12. I’m really enjoying the design and layout of your website. It’s a very easy on the eyes which makes it much more pleasant for me to come here and visit more often. Did you hire out a developer to create your theme? Outstanding work!|

  13. Excellent post. I was checking continuously this blog and I’m impressed! Extremely useful info specially the last part 🙂 I care for such info a lot. I was looking for this certain info for a very long time. Thank you and best of luck.|

  14. Hey! I realize this is sort of off-topic however I needed to ask. Does building a well-established blog such as yours require a massive amount work? I am completely new to running a blog however I do write in my diary on a daily basis. I’d like to start a blog so I can easily share my own experience and thoughts online. Please let me know if you have any kind of suggestions or tips for new aspiring blog owners. Thankyou!|

  15. It is really a great and useful piece of info. I’m glad that you shared this helpful information with us. Please keep us informed like this. Thank you for sharing.|

  16. Most often since i look for a blog Document realize that the vast majority of blog pages happen to be amateurish. Not so,We can honestly claim for which you writen is definitely great and then your webpage rock solid.

  17. Have you given any kind of thought at all with converting your current web-site into French? I know a couple of of translaters here that will would certainly help you do it for no cost if you want to get in touch with me personally.

  18. hello there and thank you for your info – I’ve certainly picked up anything new from right here. I did however expertise several technical points using this site, since I experienced to reload the website a lot of times previous to I could get it to load correctly. I had been wondering if your web host is OK? Not that I’m complaining, but sluggish loading instances times will often affect your placement in google and can damage your high quality score if advertising and marketing with Adwords. Well I am adding this RSS to my email and can look out for much more of your respective intriguing content. Ensure that you update this again soon.|

  19. Having read this I believed it was really enlightening. I appreciate you taking the time and energy to put this informative article together. I once again find myself personally spending a lot of time both reading and commenting. But so what, it was still worthwhile!|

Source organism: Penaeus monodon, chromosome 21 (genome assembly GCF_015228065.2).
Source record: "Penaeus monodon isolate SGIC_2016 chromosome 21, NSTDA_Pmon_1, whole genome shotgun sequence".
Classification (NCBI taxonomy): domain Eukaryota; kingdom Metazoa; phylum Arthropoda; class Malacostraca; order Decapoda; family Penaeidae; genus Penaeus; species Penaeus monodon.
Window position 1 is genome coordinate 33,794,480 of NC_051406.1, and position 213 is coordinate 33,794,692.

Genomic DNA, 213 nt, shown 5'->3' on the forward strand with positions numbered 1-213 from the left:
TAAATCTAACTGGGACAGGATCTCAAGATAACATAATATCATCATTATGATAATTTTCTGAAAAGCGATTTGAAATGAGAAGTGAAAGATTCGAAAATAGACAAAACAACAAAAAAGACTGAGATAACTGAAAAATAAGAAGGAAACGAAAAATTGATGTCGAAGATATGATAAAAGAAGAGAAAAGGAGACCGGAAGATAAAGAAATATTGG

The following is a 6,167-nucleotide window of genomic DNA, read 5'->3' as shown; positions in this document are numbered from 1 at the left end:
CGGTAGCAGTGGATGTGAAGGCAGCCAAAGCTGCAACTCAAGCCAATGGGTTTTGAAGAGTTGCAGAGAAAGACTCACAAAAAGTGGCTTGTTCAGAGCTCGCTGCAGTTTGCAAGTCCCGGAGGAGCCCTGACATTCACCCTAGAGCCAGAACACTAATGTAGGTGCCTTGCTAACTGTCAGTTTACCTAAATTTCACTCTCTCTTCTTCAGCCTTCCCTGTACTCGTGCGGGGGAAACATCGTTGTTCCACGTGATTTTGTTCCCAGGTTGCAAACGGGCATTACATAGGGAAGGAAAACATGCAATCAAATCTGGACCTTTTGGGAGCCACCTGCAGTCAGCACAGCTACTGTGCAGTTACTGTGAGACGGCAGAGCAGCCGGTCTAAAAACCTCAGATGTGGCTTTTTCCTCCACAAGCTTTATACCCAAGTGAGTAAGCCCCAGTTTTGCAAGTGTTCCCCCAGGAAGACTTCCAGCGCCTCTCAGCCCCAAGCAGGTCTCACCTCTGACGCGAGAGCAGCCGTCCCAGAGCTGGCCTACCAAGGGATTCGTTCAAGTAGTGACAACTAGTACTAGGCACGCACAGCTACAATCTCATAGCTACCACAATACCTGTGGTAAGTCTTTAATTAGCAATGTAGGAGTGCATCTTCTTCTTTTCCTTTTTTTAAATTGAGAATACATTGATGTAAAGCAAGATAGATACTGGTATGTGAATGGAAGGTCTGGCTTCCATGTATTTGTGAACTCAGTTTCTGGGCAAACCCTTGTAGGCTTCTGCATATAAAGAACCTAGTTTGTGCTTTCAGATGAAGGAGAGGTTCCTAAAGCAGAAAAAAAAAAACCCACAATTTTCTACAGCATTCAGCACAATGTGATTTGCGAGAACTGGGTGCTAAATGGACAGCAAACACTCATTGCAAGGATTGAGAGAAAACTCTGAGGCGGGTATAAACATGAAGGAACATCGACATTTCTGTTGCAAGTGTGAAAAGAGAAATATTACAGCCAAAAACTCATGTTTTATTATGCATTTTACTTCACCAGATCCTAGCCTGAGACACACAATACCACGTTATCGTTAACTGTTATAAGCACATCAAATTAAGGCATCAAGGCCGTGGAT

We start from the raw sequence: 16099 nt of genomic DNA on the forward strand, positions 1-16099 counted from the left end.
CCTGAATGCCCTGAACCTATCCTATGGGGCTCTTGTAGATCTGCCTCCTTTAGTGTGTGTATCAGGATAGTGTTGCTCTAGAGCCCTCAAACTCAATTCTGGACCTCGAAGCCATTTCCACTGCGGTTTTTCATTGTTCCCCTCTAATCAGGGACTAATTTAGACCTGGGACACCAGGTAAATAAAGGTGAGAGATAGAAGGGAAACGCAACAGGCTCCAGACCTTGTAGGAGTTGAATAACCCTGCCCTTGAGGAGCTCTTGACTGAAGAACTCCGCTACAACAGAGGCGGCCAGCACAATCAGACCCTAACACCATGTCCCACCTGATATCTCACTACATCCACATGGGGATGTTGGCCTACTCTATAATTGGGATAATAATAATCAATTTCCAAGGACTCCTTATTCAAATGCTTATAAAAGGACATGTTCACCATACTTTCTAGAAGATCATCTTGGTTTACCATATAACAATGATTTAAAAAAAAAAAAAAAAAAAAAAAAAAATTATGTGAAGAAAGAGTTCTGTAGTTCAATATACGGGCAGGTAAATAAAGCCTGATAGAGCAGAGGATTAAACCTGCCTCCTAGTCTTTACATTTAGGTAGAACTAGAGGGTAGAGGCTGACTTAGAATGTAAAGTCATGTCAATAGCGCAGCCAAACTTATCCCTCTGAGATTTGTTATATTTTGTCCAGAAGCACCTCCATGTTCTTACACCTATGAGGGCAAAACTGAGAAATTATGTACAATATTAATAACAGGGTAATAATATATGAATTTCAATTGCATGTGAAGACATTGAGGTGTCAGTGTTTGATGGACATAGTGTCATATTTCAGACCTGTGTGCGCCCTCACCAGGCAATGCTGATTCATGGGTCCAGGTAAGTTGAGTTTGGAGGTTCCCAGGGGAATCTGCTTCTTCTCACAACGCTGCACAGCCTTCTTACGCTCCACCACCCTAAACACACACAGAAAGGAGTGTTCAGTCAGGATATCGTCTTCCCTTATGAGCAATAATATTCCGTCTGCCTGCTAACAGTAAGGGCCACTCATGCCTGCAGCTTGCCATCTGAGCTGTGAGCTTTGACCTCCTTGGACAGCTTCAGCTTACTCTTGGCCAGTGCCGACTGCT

20. I absolutely love your blog and find nearly all of your post’s to be exactly I’m looking for. Do you offer guest writers to write content to suit your needs? I wouldn’t mind publishing a post or elaborating on some of the subjects you write concerning here. Again, awesome site!|

  21. Just desire to say your article is as astounding. The clarity in your post is just spectacular and i can assume you are an expert on this subject. Well with your permission allow me to grab your RSS feed to keep updated with forthcoming post. Thanks a million and please carry on the rewarding work.|

  22. Does your site have a contact page? I’m having a tough time locating it but, I’d like to send you an email. I’ve got some suggestions for your blog you might be interested in hearing. Either way, great blog and I look forward to seeing it develop over time.|

  23. Hey there! I know this is kind of off-topic but I had to ask. Does running a well-established blog such as yours take a massive amount work? I’m brand new to writing a blog however I do write in my diary every day. I’d like to start a blog so I can easily share my own experience and views online. Please let me know if you have any recommendations or tips for new aspiring blog owners. Appreciate it!|

  24. I’m not that much of a online reader to be honest but your sites really nice, keep it up! I’ll go ahead and bookmark your site to come back down the road. All the best|

  25. Hi! Do you know if they make any plugins to safeguard against hackers? I’m kinda paranoid about losing everything I’ve worked hard on. Any recommendations?|

  26. You have made some good points there. I looked on the net for additional information about the issue and found most individuals will go along with your views on this website.|

Leave a comment

Your email address will not be published. Required fields are marked *